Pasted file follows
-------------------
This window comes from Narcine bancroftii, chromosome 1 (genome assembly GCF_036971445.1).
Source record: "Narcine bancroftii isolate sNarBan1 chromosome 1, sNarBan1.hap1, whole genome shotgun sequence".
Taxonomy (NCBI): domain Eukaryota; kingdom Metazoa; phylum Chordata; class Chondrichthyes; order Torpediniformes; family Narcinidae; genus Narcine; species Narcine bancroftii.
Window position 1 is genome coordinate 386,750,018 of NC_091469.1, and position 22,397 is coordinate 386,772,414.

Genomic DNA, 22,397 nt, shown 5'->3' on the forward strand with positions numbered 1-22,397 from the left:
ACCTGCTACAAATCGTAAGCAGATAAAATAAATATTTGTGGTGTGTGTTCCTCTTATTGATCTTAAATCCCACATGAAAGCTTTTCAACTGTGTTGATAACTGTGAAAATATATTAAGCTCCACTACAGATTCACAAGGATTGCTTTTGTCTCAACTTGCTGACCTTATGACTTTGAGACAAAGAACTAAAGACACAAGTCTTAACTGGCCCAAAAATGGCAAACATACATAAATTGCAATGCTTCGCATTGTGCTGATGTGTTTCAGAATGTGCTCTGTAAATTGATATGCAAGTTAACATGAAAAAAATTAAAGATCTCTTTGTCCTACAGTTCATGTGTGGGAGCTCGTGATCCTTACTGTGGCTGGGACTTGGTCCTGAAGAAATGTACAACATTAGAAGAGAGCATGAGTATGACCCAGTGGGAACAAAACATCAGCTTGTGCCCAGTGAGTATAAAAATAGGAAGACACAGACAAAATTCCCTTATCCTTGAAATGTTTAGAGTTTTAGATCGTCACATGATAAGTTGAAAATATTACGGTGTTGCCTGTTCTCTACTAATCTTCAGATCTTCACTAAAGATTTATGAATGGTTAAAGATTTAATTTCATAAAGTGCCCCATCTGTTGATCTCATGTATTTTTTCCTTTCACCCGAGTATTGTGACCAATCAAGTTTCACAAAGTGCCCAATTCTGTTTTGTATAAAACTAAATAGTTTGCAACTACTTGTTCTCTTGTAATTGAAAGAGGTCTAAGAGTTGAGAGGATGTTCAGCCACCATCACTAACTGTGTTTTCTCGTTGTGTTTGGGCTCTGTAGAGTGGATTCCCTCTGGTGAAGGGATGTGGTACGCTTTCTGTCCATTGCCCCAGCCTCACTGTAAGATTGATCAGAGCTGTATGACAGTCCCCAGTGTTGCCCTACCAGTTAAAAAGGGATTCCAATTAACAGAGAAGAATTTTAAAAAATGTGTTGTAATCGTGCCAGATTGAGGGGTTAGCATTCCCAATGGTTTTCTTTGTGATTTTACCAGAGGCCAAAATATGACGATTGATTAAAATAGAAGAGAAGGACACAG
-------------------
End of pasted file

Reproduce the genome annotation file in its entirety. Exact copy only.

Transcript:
This window comes from Narcine bancroftii, chromosome 1 (genome assembly GCF_036971445.1).
Source record: "Narcine bancroftii isolate sNarBan1 chromosome 1, sNarBan1.hap1, whole genome shotgun sequence".
Taxonomy (NCBI): domain Eukaryota; kingdom Metazoa; phylum Chordata; class Chondrichthyes; order Torpediniformes; family Narcinidae; genus Narcine; species Narcine bancroftii.
Window position 1 is genome coordinate 386,750,018 of NC_091469.1, and position 22,397 is coordinate 386,772,414.

Genomic DNA, 22,397 nt, shown 5'->3' on the forward strand with positions numbered 1-22,397 from the left:
ACCTGCTACAAATCGTAAGCAGATAAAATAAATATTTGTGGTGTGTGTTCCTCTTATTGATCTTAAATCCCACATGAAAGCTTTTCAACTGTGTTGATAACTGTGAAAATATATTAAGCTCCACTACAGATTCACAAGGATTGCTTTTGTCTCAACTTGCTGACCTTATGACTTTGAGACAAAGAACTAAAGACACAAGTCTTAACTGGCCCAAAAATGGCAAACATACATAAATTGCAATGCTTCGCATTGTGCTGATGTGTTTCAGAATGTGCTCTGTAAATTGATATGCAAGTTAACATGAAAAAAATTAAAGATCTCTTTGTCCTACAGTTCATGTGTGGGAGCTCGTGATCCTTACTGTGGCTGGGACTTGGTCCTGAAGAAATGTACAACATTAGAAGAGAGCATGAGTATGACCCAGTGGGAACAAAACATCAGCTTGTGCCCAGTGAGTATAAAAATAGGAAGACACAGACAAAATTCCCTTATCCTTGAAATGTTTAGAGTTTTAGATCGTCACATGATAAGTTGAAAATATTACGGTGTTGCCTGTTCTCTACTAATCTTCAGATCTTCACTAAAGATTTATGAATGGTTAAAGATTTAATTTCATAAAGTGCCCCATCTGTTGATCTCATGTATTTTTTCCTTTCACCCGAGTATTGTGACCAATCAAGTTTCACAAAGTGCCCAATTCTGTTTTGTATAAAACTAAATAGTTTGCAACTACTTGTTCTCTTGTAATTGAAAGAGGTCTAAGAGTTGAGAGGATGTTCAGCCACCATCACTAACTGTGTTTTCTCGTTGTGTTTGGGCTCTGTAGAGTGGATTCCCTCTGGTGAAGGGATGTGGTACGCTTTCTGTCCATTGCCCCAGCCTCACTGTAAGATTGATCAGAGCTGTATGACAGTCCCCAGTGTTGCCCTACCAGTTAAAAAGGGATTCCAATTAACAGAGAAGAATTTTAAAAAATGTGTTGTAATCGTGCCAGATTGAGGGGTTAGCATTCCCAATGGTTTTCTTTGTGATTTTACCAGAGGCCAAAATATGACGATTGATTAAAATAGAAGAGAAGGACACAG